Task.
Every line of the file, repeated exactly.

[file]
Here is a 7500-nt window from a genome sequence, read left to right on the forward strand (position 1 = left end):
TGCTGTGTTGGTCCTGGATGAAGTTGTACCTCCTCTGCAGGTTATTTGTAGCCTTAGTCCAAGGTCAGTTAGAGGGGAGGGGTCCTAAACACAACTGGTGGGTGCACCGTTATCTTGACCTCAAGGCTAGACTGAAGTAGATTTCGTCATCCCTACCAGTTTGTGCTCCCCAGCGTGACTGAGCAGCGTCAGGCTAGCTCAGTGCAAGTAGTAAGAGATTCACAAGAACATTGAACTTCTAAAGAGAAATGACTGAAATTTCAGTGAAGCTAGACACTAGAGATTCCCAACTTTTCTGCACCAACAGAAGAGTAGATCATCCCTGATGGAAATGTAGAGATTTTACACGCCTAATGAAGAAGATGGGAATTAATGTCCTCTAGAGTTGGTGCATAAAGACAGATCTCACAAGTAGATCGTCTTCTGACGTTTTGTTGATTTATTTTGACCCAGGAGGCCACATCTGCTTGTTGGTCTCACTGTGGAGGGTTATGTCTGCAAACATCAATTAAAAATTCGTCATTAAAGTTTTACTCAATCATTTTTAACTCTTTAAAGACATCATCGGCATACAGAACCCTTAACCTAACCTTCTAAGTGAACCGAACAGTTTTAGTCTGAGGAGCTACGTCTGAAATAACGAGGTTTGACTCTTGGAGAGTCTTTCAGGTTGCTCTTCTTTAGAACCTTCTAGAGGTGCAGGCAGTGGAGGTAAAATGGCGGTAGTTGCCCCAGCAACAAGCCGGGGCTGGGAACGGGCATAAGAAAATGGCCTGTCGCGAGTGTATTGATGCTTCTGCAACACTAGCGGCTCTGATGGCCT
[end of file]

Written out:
Here is a 7500-nt window from a genome sequence, read left to right on the forward strand (position 1 = left end):
TGCTGTGTTGGTCCTGGATGAAGTTGTACCTCCTCTGCAGGTTATTTGTAGCCTTAGTCCAAGGTCAGTTAGAGGGGAGGGGTCCTAAACACAACTGGTGGGTGCACCGTTATCTTGACCTCAAGGCTAGACTGAAGTAGATTTCGTCATCCCTACCAGTTTGTGCTCCCCAGCGTGACTGAGCAGCGTCAGGCTAGCTCAGTGCAAGTAGTAAGAGATTCACAAGAACATTGAACTTCTAAAGAGAAATGACTGAAATTTCAGTGAAGCTAGACACTAGAGATTCCCAACTTTTCTGCACCAACAGAAGAGTAGATCATCCCTGATGGAAATGTAGAGATTTTACACGCCTAATGAAGAAGATGGGAATTAATGTCCTCTAGAGTTGGTGCATAAAGACAGATCTCACAAGTAGATCGTCTTCTGACGTTTTGTTGATTTATTTTGACCCAGGAGGCCACATCTGCTTGTTGGTCTCACTGTGGAGGGTTATGTCTGCAAACATCAATTAAAAATTCGTCATTAAAGTTTTACTCAATCATTTTTAACTCTTTAAAGACATCATCGGCATACAGAACCCTTAACCTAACCTTCTAAGTGAACCGAACAGTTTTAGTCTGAGGAGCTACGTCTGAAATAACGAGGTTTGACTCTTGGAGAGTCTTTCAGGTTGCTCTTCTTTAGAACCTTCTAGAGGTGCAGGCAGTGGAGGTAAAATGGCGGTAGTTGCCCCAGCAACAAGCCGGGGCTGGGAACGGGCATAAGAAAATGGCCTGTCGCGAGTGTATTGATGCTTCTGCAACACTAGCGGCTCTGATGGCCT